This is how air purifiers work
HEPA filtration is rapidly coming into many medical applications such as isolation of patients under treatment involving immunological isolation, care for burn victims, orthopedic surgery, etc.
Ionic Air Purifier Information: Ionic air purifiers contain negative ion generators that charge airborne particles so they become attracted to and settle on room surfaces, effectively removing harmful particles from the air you breathe. However, room activity may stir up and release the particles back into the air. For this reason many ionic air cleaners contain electrostatic precipitators which trap particles on oppositely charged metal plates. The plates need to be cleaned periodically for optimal performance.
Ultraviolet Air Purifier Information (UV): Ultraviolet light is one of the more effective methods to reduce and control airborne pathogens. For this reason ultraviolet purifiers are commonly used in hospitals. As contaminated air is passed through intense ultraviolet light, bacteria, viruses and some organic compounds are destroyed. In short, the ultraviolet light damages the DNA of microorganisms and renders them harmless and unable to reproduce. Ultraviolet light is used in much the same way for water purification systems. Because viruses are too small to be trapped by HEPA filters, ultraviolet light is one of the only ways to eliminate airborne viruses.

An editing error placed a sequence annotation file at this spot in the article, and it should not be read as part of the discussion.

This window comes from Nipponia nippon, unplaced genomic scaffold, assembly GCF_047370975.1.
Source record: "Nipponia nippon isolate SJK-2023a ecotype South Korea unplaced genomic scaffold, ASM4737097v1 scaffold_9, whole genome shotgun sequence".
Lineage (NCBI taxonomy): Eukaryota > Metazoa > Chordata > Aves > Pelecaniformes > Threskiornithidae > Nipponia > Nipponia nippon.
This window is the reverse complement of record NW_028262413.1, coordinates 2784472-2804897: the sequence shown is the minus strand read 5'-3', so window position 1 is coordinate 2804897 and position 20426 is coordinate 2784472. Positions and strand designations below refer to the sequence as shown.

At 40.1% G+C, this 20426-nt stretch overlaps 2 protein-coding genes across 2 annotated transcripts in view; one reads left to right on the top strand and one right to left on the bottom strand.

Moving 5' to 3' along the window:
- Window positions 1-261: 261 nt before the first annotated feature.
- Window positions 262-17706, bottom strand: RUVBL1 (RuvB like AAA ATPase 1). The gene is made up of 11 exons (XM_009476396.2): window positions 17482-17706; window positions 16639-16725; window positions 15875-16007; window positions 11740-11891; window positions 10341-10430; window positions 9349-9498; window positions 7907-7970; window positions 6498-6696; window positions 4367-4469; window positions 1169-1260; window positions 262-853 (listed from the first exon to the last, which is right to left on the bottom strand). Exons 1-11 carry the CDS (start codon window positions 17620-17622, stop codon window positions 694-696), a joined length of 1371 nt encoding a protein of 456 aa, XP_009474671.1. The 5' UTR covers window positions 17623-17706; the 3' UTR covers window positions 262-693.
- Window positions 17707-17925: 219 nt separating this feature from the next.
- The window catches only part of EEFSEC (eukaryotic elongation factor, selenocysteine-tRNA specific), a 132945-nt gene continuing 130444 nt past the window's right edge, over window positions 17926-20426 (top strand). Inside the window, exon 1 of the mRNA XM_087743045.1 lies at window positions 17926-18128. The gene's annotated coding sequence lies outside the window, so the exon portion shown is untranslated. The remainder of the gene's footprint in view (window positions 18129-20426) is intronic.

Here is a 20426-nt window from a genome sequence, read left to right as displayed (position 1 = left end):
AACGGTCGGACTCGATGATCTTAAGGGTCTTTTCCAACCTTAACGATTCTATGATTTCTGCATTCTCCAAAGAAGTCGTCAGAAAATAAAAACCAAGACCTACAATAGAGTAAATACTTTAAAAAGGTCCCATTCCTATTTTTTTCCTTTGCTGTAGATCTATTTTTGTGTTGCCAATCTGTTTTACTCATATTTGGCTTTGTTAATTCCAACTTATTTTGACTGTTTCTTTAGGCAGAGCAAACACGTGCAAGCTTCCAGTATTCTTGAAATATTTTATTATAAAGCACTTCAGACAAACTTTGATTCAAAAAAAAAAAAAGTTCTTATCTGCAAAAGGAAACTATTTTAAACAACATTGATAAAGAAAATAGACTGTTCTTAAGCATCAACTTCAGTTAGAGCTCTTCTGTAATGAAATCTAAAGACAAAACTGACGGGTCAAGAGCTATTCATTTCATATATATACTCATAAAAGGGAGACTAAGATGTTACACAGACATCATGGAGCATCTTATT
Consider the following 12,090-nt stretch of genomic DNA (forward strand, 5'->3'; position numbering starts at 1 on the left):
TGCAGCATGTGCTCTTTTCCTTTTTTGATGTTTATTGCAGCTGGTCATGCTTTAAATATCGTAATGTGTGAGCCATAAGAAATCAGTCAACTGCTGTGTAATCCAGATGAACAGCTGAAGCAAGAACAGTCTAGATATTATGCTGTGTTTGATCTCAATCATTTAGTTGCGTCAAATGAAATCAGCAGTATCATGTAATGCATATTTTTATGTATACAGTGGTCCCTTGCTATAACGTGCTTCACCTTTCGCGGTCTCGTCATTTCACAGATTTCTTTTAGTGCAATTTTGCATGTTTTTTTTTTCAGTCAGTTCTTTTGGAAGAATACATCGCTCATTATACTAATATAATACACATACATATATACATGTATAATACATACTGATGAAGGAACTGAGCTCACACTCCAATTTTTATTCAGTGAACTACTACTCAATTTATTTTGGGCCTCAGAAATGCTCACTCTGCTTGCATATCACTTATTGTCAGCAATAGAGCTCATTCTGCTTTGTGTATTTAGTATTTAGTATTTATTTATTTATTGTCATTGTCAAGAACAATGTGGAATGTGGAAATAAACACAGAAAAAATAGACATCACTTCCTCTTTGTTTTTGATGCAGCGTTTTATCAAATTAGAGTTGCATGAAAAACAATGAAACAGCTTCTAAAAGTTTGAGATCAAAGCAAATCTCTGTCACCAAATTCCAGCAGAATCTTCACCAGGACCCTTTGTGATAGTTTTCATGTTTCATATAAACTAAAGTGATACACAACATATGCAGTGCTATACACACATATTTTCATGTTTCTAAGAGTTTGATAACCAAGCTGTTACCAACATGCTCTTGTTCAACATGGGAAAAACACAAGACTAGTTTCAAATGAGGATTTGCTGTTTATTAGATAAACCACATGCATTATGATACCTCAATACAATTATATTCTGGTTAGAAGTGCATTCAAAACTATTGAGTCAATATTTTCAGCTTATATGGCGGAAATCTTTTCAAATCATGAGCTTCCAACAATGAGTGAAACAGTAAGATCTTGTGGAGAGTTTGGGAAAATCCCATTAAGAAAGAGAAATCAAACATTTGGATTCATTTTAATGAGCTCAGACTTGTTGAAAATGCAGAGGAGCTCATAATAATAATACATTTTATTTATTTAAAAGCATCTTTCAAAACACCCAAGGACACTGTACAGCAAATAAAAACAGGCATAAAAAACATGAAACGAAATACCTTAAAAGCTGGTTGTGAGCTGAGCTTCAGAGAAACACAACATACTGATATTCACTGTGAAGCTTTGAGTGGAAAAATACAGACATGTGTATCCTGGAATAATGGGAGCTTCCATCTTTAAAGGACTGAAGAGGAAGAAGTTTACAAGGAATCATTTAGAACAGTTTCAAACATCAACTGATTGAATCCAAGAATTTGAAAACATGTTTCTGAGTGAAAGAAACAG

Ozone Air Purifier Information: Ozone is popularly known for its ability to filter ultraviolet light in the upper atmosphere. Ozone in the lower atmosphere can be used to reduce airborne contaminants. The basic oxygen molecule in the air we breathe is composed of two oxygen atoms. Ozone is composed of three oxygen atoms. Ozone's extra oxygen atom can become detached from the ozone molecule and reattach to molecules of other substances, altering their chemical makeup and often leaving only carbon-dioxide, oxygen and water. This is the basis for ozone air purifiers. Ozone air purifiers release an ozone enriched gaseous plasma into the air that seeks out airborne contaminants. This purification method does not draw the surrounding air into a central filter, allowing for large areas to be purified efficiently.
Activated Carbon Information: Activated carbon filters behave as sponges and trap most airborne gases and odors. Activated carbon is charcoal that has been treated with oxygen to open millions of small pores between the carbon atoms. These pores adsorb harmful gases and odors. Due to the large surface area of the carbon granules, carbon filters are excellent at trapping gases that pass through traditional particle filters. However, as the pores become filled with trapped contaminants the filters loose effectiveness and will need to be replaced.